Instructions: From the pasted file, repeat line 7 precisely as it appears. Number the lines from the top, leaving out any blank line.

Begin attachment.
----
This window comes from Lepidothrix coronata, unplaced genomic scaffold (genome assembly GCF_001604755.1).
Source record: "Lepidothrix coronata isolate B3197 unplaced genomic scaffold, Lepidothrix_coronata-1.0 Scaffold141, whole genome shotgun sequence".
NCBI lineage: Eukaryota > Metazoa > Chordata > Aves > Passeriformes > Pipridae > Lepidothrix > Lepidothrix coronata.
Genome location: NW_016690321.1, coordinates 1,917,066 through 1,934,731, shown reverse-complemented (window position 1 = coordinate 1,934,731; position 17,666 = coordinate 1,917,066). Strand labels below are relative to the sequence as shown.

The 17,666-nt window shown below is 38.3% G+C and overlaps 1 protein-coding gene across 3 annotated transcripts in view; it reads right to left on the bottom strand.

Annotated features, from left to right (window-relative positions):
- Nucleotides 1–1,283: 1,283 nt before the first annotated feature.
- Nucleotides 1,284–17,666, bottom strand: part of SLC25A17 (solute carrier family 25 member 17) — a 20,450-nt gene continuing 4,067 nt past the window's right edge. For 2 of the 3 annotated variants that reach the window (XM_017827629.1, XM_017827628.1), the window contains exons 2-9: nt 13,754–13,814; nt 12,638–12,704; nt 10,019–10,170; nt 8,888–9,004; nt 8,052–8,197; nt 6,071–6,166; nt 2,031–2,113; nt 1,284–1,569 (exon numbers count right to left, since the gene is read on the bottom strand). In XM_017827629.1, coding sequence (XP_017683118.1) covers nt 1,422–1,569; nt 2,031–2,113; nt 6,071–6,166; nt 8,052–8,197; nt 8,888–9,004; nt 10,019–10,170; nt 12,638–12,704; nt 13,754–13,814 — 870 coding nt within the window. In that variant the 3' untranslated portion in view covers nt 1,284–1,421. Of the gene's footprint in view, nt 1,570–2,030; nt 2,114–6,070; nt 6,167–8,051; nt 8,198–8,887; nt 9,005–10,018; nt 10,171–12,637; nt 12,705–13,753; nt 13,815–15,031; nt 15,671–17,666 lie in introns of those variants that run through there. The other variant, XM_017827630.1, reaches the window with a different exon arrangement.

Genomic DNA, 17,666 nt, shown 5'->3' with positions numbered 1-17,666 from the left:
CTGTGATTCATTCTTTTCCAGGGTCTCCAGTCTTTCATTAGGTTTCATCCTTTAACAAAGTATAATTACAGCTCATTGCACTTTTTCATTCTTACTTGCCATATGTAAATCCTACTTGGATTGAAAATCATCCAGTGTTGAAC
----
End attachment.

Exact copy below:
- Nucleotides 1–1,283: 1,283 nt before the first annotated feature.